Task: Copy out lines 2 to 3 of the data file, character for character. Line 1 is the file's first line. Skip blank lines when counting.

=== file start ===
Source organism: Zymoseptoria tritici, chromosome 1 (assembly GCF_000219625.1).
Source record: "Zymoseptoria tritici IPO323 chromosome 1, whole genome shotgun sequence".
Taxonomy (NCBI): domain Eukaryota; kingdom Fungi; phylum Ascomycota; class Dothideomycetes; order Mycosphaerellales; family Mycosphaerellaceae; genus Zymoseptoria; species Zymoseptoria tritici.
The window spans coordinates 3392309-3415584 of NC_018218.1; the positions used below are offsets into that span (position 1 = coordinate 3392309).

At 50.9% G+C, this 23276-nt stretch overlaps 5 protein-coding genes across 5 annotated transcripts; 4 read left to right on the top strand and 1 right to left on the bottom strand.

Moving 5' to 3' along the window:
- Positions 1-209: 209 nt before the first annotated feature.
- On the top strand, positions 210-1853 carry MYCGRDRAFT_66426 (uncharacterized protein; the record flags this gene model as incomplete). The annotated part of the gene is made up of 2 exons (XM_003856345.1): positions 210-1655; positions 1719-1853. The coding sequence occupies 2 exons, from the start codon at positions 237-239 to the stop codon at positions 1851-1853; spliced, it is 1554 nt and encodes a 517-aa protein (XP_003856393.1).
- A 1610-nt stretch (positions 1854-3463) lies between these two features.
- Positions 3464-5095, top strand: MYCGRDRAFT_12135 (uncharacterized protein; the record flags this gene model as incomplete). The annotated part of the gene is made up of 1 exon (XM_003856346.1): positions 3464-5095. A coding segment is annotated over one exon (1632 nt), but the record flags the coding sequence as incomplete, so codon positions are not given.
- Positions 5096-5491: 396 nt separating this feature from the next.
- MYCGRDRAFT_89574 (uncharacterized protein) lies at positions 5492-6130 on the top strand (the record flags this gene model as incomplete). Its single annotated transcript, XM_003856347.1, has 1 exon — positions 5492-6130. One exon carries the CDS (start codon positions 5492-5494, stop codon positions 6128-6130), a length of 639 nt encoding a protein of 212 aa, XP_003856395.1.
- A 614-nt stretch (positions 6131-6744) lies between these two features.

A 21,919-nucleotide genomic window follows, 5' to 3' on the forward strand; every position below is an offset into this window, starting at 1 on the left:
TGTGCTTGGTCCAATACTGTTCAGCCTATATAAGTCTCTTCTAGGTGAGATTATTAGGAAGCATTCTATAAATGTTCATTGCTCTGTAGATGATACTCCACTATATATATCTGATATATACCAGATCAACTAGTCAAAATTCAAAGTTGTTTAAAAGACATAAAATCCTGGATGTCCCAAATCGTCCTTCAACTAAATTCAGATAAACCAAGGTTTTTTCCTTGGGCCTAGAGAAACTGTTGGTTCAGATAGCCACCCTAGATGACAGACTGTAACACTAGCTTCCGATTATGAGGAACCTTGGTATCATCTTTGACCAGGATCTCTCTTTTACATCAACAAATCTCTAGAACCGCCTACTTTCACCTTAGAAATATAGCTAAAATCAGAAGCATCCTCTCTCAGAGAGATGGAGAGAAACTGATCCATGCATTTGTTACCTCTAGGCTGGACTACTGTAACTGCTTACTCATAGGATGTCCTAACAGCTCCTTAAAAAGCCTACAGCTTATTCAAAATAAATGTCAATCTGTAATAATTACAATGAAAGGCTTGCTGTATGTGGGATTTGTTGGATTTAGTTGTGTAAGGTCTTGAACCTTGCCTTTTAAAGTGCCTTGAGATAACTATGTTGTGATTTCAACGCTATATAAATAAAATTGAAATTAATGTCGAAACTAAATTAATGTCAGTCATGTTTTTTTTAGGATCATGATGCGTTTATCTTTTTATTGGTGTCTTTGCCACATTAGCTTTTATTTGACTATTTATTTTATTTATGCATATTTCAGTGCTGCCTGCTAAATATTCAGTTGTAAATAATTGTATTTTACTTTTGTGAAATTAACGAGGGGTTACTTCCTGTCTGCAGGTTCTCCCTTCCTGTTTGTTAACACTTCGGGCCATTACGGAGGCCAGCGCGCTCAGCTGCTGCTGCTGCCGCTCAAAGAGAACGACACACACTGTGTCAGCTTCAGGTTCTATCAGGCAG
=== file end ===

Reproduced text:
Source record: "Zymoseptoria tritici IPO323 chromosome 1, whole genome shotgun sequence".
Taxonomy (NCBI): domain Eukaryota; kingdom Fungi; phylum Ascomycota; class Dothideomycetes; order Mycosphaerellales; family Mycosphaerellaceae; genus Zymoseptoria; species Zymoseptoria tritici.